Policy & Practice | April 2022

PRESIDENT’S MEMO continued from page 3

as getting permission for extracur- ricular school activities. To begin to understand the specific strategies for shifting power and honoring personal agency, we have to ask more questions, beginning with taking a hard look at how we as public-sector leaders show up in our communities. Is it only when we are procuring services or meeting a grant requirement that requires constituent input? Do we only take information in (e.g., via applications and community assessments) without returning the data to the community? Are the ques- tionnaires and applications we use deficit based? None of these acts shifts the power structure—rather, they probably amplify it. We need to consider what happens when leaders actively participate in community-led events they did not sponsor, and the mindset shift that happens when leaders seek to under- stand community needs outside of a formal, government-sponsored process. What happens when human services leaders seek to understand the true assets of families and communities? What happens when we proactively share the administrative data we hold—in ways that are equitable and inclusive of community strengths? By personally attending community-led events, proactively seeking how we can support the priorities of the com- munity, and using data as a learning tool, human services leaders can begin to shift structural power to the com- munity and lay the groundwork for co-discovering what’s possible. And I use that term co-discovery intentionally—it’s not just about co-creating solutions—it must start with mutual identification and under- standing of root causes, using the co-discovery process itself as a tool for building trust with community and then, together, redesigning a better way forward. It’s not a linear solution—it’s a social, relational, iterative, trust-building process that requires time and intentionality. For community to truly lead the way, system leaders must be prepared

delivery systems to build on their strengths and aspirations. To make good on our intent, we need to actively focus on centering struc- tural power with people to drive the redesign and ongoing evaluation of programs and services. As public servants in the field of human services, we must start by acknowledging that we have a great deal of structural power, which allows us to shape the relationship we have with the people who seek our services and decide how things get done. While this “power” is inherent in the relationship between government and people, we tend, however, not to think about the way it manifests itself in every aspect of our work. Structural power, for example, exists in routine processes like procurement and grant making—key decision-making levers—and ultimately determine who gets access to finite resources. And, in human services, structural power is exercised from the very moment a person engages with the system. The very act of completing an application for benefits, for example, requires disclosure of personal infor- mation to determine eligibility. The information flows one way, and, often the determination, while made by the rules set forth in law and rules, feels arbitrary to the applicant who does not get to see the internal workings behind the black box. Similarly, we exercise structural power through family assessments (which all too often are not strength based), renewal requirements, and penalties for failing to precisely follow processes and timelines. People experience an imbalance of power when they walk into government offices and are asked to stand behind a plexiglass window that is a literal physical divide and a representa- tion of who has the structural power. Fathers find themselves excluded from an entire set of social services built for mothers as the primary caregiver. Youth living in group homes routinely experience power imbalances in doing what most kids take for granted, such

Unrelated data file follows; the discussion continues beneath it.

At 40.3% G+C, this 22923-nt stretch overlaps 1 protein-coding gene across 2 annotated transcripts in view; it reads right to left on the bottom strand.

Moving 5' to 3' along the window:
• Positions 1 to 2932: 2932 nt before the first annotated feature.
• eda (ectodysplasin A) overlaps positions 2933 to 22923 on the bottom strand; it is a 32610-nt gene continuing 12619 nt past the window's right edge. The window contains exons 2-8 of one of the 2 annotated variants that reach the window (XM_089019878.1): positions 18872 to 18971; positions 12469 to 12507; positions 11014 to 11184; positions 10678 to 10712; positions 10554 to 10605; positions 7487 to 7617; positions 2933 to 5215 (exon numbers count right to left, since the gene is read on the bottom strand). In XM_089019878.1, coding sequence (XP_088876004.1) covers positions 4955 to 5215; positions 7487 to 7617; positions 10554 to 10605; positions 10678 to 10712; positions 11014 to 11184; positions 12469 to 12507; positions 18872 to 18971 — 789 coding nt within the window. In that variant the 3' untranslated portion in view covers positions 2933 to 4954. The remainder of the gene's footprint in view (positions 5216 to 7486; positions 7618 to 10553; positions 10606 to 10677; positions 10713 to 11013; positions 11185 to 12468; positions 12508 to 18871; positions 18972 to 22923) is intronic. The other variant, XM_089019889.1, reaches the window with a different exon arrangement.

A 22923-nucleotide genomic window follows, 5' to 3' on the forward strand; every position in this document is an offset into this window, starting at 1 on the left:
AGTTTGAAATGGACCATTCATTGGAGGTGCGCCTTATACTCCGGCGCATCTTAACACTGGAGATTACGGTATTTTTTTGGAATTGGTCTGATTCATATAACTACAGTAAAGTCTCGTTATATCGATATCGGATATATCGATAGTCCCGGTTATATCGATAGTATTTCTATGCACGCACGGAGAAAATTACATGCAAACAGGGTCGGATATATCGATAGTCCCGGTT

to build on what our partners at the Wellbeing Blueprint (visit wellbe- ingblueprint.org ) refer to as “social connections and social capital.” System leaders must adopt a mindset shift that recognizes “the value of institutions run by community members as the building blocks of change” and approach communities as assets “rather than problems to be solved.” 1 For a compilation of insights from community-led efforts, see a reprint of Centering Equity in Collective Impact on page 12. When community-led efforts col- laborate with leaders from traditional sets of power in this way—the impact can be transformational. To achieve this kind of transformational change, public-sector leaders must be prepared to grow individually, while also equip- ping their teams with the knowledge and tools to know how power shows up in our daily work and structures, shifting the dynamics wherever we can. At APHSA, we will continue to serve as a platform for shared learning as we seek greater understanding of how to advance race equity, including by shifting structural power to create systems that are truly human centered and community driven. And to that end, our next issue slated for June, Shifting Power to People and Place: What It Takes to Drive System Change, will focus on the importance of shifting systems to work with and for people and not the other way around, and it will also include the second part of my own insights. If you are interested in sharing your story, please contact our editor, Jessica Garon, at jgaron@aphsa.org. Reference Note 1. Kania, J., Williams, J., Schmmitz, P., Brady, S., Kramer, M., & Splansky Juster,

J. (Winter 2022). Centering Equity in Collective Impact. Stanford Social Innovation Review.

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